Dietitian Dawn’s Lockdown Advice

A lockdown environment can be difficult for us all, which is why dietitian Dawn’s lockdown advice may prove beneficial.

Vitally important to prevent further spread of Coronavirus, a nationwide set of social restrictions has been in place since the tail-end of March.

These social distancing rules restrict outdoor movement, take away motivating exercise spaces, like a gym or sports club, and force people to stay in home spaces for longer.

Boredom may creep in and lead to focusing on food as it is simply something to do. Increased snacking and comfort eating to boost mood may become part of the day. With this in mind, we sought dietitian Dawn’s lockdown advice on how to avoid temptation when it comes to food:

 

Establish a Routine

Try to set regular meal times across the day; breakfast, lunch and an evening meal is a great start.  Stick to this structure to help regulate your appetite and avoid unhelpful eating times and snacking behaviours setting in.

 

Plan your weekly meals

Keeping shopping trips to a minimum is tricky. If we can achieve it, we will not only help reduce the spread of the virus and our exposure to it, it also means we will need to carefully plan weekly meals to be sure you have everything you require for them.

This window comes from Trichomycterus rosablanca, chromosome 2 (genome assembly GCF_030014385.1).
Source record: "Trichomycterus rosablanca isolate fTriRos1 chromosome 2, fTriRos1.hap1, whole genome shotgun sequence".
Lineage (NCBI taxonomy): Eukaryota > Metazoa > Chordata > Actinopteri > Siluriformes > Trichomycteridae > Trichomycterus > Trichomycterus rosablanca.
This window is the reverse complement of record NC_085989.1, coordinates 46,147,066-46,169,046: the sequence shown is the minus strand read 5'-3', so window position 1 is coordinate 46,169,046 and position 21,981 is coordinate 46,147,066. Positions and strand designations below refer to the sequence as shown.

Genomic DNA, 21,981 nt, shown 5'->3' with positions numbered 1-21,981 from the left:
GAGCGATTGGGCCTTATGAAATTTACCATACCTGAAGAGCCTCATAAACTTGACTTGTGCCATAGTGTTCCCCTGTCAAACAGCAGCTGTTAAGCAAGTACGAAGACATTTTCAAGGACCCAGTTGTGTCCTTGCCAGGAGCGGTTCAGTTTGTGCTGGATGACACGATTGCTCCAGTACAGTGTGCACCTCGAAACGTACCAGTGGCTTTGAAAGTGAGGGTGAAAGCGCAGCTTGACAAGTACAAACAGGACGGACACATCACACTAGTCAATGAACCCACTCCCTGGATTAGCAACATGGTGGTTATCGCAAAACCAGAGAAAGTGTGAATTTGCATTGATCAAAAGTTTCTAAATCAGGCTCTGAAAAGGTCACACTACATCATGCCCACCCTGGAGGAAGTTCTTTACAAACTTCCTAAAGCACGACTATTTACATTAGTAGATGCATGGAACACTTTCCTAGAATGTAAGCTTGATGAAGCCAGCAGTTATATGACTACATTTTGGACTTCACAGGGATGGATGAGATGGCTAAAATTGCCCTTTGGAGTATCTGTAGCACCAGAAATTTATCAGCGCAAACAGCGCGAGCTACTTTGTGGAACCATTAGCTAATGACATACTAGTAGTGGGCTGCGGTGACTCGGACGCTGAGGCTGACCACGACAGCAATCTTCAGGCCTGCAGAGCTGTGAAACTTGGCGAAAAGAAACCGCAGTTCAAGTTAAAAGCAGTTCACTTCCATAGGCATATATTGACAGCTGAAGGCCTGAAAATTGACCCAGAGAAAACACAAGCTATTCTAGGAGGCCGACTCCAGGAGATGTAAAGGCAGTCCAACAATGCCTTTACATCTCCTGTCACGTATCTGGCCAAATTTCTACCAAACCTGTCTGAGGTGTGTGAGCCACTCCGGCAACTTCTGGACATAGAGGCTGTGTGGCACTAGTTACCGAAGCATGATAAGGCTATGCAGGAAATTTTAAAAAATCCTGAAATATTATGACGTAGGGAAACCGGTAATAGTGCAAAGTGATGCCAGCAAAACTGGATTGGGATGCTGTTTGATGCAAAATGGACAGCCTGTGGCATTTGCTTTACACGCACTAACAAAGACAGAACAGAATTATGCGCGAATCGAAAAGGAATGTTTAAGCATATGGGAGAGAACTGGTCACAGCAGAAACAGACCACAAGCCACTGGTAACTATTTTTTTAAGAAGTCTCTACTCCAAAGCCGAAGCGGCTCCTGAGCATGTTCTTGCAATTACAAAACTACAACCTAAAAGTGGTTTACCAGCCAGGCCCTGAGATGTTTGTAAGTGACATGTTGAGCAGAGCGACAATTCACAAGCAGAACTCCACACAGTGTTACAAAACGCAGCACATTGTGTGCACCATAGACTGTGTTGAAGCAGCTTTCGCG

Make use of any freezer space you have to keep things like bread and milk safe to eat.  The silver lining to your planning and restricted shopping trips is that limited availability to poorer choices might just help you stick to the plan.

 

Keep Busy

All too often, people tell me it is when they are out of routine, or lose a sense of purpose to the day, when boredom is most likely to take hold, quickly followed by nibbling, snacking and grazing on foods that pile on the pounds.

To avoid this trap, try to set out a plan of activities each day – waking, housework, gardening, family calls/social time, meal times, hobby time, exercise time, and routine bedtime.  This will not only help give you a focus, but it will keep the boredom, and nibbles, at bay too.

 

Exercise and keeping active

Not only is activity important for our physical health and wellbeing, it is crucial for our mental health too.  Make sure you try to get out into the fresh air daily for a short spell.  Follow the social distancing rules and either enjoy a walk or jog at a comfortable pace for you.

Inside, there are tonnes of online, social media and TV exercise programmes that you can tap into just now, with Joe Wicks’ offering an example.  Pick one that you enjoy most and work within your capability; the trick to progress here is persistence and frequency, not intensity!  Keep it varied so you avoid boredom and ensure you are working different parts of the body.

 

For more information on understanding your triggers when it comes to eating habits, click here for more advice from Dawn.